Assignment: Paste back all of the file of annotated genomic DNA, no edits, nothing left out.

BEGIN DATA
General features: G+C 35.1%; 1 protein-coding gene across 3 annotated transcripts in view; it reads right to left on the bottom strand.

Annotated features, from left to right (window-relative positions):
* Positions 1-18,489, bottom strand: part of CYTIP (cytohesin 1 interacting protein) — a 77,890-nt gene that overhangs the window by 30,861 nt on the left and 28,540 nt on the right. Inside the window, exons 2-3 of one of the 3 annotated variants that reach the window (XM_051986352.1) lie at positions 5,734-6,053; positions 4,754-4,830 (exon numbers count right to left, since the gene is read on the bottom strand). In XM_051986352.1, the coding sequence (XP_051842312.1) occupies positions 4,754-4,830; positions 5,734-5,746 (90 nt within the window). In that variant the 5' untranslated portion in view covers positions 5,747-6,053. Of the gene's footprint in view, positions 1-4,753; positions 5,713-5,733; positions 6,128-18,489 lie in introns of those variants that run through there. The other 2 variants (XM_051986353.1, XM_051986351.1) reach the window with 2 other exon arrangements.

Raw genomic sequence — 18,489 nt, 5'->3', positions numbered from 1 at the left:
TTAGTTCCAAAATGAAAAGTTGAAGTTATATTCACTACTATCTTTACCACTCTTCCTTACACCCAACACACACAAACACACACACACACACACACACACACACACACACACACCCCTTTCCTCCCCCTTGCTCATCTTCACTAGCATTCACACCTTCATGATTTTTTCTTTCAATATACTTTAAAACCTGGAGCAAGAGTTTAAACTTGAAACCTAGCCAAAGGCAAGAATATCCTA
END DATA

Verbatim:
General features: G+C 35.1%; 1 protein-coding gene across 3 annotated transcripts in view; it reads right to left on the bottom strand.

Annotated features, from left to right (window-relative positions):
* Positions 1-18,489, bottom strand: part of CYTIP (cytohesin 1 interacting protein) — a 77,890-nt gene that overhangs the window by 30,861 nt on the left and 28,540 nt on the right. Inside the window, exons 2-3 of one of the 3 annotated variants that reach the window (XM_051986352.1) lie at positions 5,734-6,053; positions 4,754-4,830 (exon numbers count right to left, since the gene is read on the bottom strand). In XM_051986352.1, the coding sequence (XP_051842312.1) occupies positions 4,754-4,830; positions 5,734-5,746 (90 nt within the window). In that variant the 5' untranslated portion in view covers positions 5,747-6,053. Of the gene's footprint in view, positions 1-4,753; positions 5,713-5,733; positions 6,128-18,489 lie in introns of those variants that run through there. The other 2 variants (XM_051986353.1, XM_051986351.1) reach the window with 2 other exon arrangements.

Raw genomic sequence — 18,489 nt, 5'->3', positions numbered from 1 at the left:
TTAGTTCCAAAATGAAAAGTTGAAGTTATATTCACTACTATCTTTACCACTCTTCCTTACACCCAACACACACAAACACACACACACACACACACACACACACACACACACACCCCTTTCCTCCCCCTTGCTCATCTTCACTAGCATTCACACCTTCATGATTTTTTCTTTCAATATACTTTAAAACCTGGAGCAAGAGTTTAAACTTGAAACCTAGCCAAAGGCAAGAATATCCTA